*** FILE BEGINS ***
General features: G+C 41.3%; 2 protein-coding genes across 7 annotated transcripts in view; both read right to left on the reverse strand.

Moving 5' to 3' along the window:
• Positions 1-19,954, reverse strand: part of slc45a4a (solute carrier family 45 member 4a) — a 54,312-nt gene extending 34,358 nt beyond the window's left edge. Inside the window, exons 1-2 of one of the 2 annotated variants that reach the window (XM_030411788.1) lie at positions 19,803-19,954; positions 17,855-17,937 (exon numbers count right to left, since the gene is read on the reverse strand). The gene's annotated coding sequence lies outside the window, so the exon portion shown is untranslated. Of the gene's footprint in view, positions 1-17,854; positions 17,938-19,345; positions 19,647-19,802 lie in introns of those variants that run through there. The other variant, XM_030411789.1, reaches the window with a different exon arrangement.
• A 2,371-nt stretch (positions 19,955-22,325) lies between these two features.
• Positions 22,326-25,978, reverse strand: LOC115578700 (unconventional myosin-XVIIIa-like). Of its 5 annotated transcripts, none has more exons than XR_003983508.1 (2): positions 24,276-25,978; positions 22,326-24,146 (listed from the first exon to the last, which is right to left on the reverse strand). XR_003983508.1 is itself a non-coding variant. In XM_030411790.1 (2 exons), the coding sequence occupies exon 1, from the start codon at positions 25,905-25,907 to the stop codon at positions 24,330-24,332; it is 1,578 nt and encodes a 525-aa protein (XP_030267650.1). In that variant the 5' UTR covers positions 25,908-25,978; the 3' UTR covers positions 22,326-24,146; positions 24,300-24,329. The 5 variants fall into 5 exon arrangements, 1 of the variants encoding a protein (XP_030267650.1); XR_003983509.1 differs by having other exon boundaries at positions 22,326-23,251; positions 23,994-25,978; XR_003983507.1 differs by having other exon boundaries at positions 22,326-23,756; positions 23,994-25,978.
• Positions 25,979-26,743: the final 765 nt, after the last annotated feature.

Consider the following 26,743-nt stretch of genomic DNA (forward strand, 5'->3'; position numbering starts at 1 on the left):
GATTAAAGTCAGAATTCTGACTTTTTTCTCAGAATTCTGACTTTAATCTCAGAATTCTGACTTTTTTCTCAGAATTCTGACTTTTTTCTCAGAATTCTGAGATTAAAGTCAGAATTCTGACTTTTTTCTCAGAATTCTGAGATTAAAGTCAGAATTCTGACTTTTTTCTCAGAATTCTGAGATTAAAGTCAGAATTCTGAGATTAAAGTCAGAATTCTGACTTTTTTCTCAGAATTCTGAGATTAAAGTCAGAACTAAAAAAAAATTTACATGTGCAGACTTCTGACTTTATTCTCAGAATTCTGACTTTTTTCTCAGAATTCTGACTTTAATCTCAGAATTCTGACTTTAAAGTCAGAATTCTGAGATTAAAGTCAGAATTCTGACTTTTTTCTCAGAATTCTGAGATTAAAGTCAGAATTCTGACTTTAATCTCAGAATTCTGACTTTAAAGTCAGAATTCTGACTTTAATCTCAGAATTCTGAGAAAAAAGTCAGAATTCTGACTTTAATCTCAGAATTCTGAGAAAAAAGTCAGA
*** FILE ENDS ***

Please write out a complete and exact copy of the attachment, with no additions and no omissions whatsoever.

General features: G+C 41.3%; 2 protein-coding genes across 7 annotated transcripts in view; both read right to left on the reverse strand.

Moving 5' to 3' along the window:
• Positions 1-19,954, reverse strand: part of slc45a4a (solute carrier family 45 member 4a) — a 54,312-nt gene extending 34,358 nt beyond the window's left edge. Inside the window, exons 1-2 of one of the 2 annotated variants that reach the window (XM_030411788.1) lie at positions 19,803-19,954; positions 17,855-17,937 (exon numbers count right to left, since the gene is read on the reverse strand). The gene's annotated coding sequence lies outside the window, so the exon portion shown is untranslated. Of the gene's footprint in view, positions 1-17,854; positions 17,938-19,345; positions 19,647-19,802 lie in introns of those variants that run through there. The other variant, XM_030411789.1, reaches the window with a different exon arrangement.
• A 2,371-nt stretch (positions 19,955-22,325) lies between these two features.
• Positions 22,326-25,978, reverse strand: LOC115578700 (unconventional myosin-XVIIIa-like). Of its 5 annotated transcripts, none has more exons than XR_003983508.1 (2): positions 24,276-25,978; positions 22,326-24,146 (listed from the first exon to the last, which is right to left on the reverse strand). XR_003983508.1 is itself a non-coding variant. In XM_030411790.1 (2 exons), the coding sequence occupies exon 1, from the start codon at positions 25,905-25,907 to the stop codon at positions 24,330-24,332; it is 1,578 nt and encodes a 525-aa protein (XP_030267650.1). In that variant the 5' UTR covers positions 25,908-25,978; the 3' UTR covers positions 22,326-24,146; positions 24,300-24,329. The 5 variants fall into 5 exon arrangements, 1 of the variants encoding a protein (XP_030267650.1); XR_003983509.1 differs by having other exon boundaries at positions 22,326-23,251; positions 23,994-25,978; XR_003983507.1 differs by having other exon boundaries at positions 22,326-23,756; positions 23,994-25,978.
• Positions 25,979-26,743: the final 765 nt, after the last annotated feature.

Consider the following 26,743-nt stretch of genomic DNA (forward strand, 5'->3'; position numbering starts at 1 on the left):
GATTAAAGTCAGAATTCTGACTTTTTTCTCAGAATTCTGACTTTAATCTCAGAATTCTGACTTTTTTCTCAGAATTCTGACTTTTTTCTCAGAATTCTGAGATTAAAGTCAGAATTCTGACTTTTTTCTCAGAATTCTGAGATTAAAGTCAGAATTCTGACTTTTTTCTCAGAATTCTGAGATTAAAGTCAGAATTCTGAGATTAAAGTCAGAATTCTGACTTTTTTCTCAGAATTCTGAGATTAAAGTCAGAACTAAAAAAAAATTTACATGTGCAGACTTCTGACTTTATTCTCAGAATTCTGACTTTTTTCTCAGAATTCTGACTTTAATCTCAGAATTCTGACTTTAAAGTCAGAATTCTGAGATTAAAGTCAGAATTCTGACTTTTTTCTCAGAATTCTGAGATTAAAGTCAGAATTCTGACTTTAATCTCAGAATTCTGACTTTAAAGTCAGAATTCTGACTTTAATCTCAGAATTCTGAGAAAAAAGTCAGAATTCTGACTTTAATCTCAGAATTCTGAGAAAAAAGTCAGA